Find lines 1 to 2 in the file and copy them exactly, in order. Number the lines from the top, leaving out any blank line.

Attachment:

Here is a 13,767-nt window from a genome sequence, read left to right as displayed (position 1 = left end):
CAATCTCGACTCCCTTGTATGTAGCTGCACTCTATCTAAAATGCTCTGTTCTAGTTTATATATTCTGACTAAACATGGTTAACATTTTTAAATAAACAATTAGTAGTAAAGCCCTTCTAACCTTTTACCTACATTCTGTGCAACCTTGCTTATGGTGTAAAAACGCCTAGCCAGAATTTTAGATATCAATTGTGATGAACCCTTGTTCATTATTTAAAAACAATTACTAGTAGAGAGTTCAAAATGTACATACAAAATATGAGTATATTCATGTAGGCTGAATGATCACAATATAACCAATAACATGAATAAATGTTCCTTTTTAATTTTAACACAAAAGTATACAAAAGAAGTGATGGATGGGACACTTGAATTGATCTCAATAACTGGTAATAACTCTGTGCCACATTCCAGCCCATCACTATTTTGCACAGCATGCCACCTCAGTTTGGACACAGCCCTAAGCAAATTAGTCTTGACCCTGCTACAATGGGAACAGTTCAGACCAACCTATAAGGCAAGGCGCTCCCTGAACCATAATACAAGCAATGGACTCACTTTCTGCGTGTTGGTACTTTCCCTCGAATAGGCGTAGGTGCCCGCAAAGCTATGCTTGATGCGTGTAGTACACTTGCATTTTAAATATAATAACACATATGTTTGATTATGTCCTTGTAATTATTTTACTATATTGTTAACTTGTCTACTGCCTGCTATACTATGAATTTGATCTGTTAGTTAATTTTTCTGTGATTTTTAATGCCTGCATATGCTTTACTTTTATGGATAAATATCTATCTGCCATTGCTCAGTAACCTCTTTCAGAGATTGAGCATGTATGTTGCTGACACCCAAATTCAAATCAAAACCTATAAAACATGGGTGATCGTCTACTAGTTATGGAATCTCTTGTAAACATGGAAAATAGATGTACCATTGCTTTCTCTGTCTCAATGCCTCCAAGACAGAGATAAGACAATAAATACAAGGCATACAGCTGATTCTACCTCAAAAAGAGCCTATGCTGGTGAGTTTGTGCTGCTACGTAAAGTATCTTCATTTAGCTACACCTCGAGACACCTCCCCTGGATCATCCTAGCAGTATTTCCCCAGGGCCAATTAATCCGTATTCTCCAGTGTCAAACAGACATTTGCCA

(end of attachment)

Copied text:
Here is a 13,767-nt window from a genome sequence, read left to right as displayed (position 1 = left end):
CAATCTCGACTCCCTTGTATGTAGCTGCACTCTATCTAAAATGCTCTGTTCTAGTTTATATATTCTGACTAAACATGGTTAACATTTTTAAATAAACAATTAGTAGTAAAGCCCTTCTAACCTTTTACCTACATTCTGTGCAACCTTGCTTATGGTGTAAAAACGCCTAGCCAGAATTTTAGATATCAATTGTGATGAACCCTTGTTCATTATTTAAAAACAATTACTAGTAGAGAGTTCAAAATGTACATACAAAATATGAGTATATTCATGTAGGCTGAATGATCACAATATAACCAATAACATGAATAAATGTTCCTTTTTAATTTTAACACAAAAGTATACAAAAGAAGTGATGGATGGGACACTTGAATTGATCTCAATAACTGGTAATAACTCTGTGCCACATTCCAGCCCATCACTATTTTGCACAGCATGCCACCTCAGTTTGGACACAGCCCTAAGCAAATTAGTCTTGACCCTGCTACAATGGGAACAGTTCAGACCAACCTATAAGGCAAGGCGCTCCCTGAACCATAATACAAGCAATGGACTCACTTTCTGCGTGTTGGTACTTTCCCTCGAATAGGCGTAGGTGCCCGCAAAGCTATGCTTGATGCGTGTAGTACACTTGCATTTTAAATATAATAACACATATGTTTGATTATGTCCTTGTAATTATTTTACTATATTGTTAACTTGTCTACTGCCTGCTATACTATGAATTTGATCTGTTAGTTAATTTTTCTGTGATTTTTAATGCCTGCATATGCTTTACTTTTATGGATAAATATCTATCTGCCATTGCTCAGTAACCTCTTTCAGAGATTGAGCATGTATGTTGCTGACACCCAAATTCAAATCAAAACCTATAAAACATGGGTGATCGTCTACTAGTTATGGAATCTCTTGTAAACATGGAAAATAGATGTACCATTGCTTTCTCTGTCTCAATGCCTCCAAGACAGAGATAAGACAATAAATACAAGGCATACAGCTGATTCTACCTCAAAAAGAGCCTATGCTGGTGAGTTTGTGCTGCTACGTAAAGTATCTTCATTTAGCTACACCTCGAGACACCTCCCCTGGATCATCCTAGCAGTATTTCCCCAGGGCCAATTAATCCGTATTCTCCAGTGTCAAACAGACATTTGCCA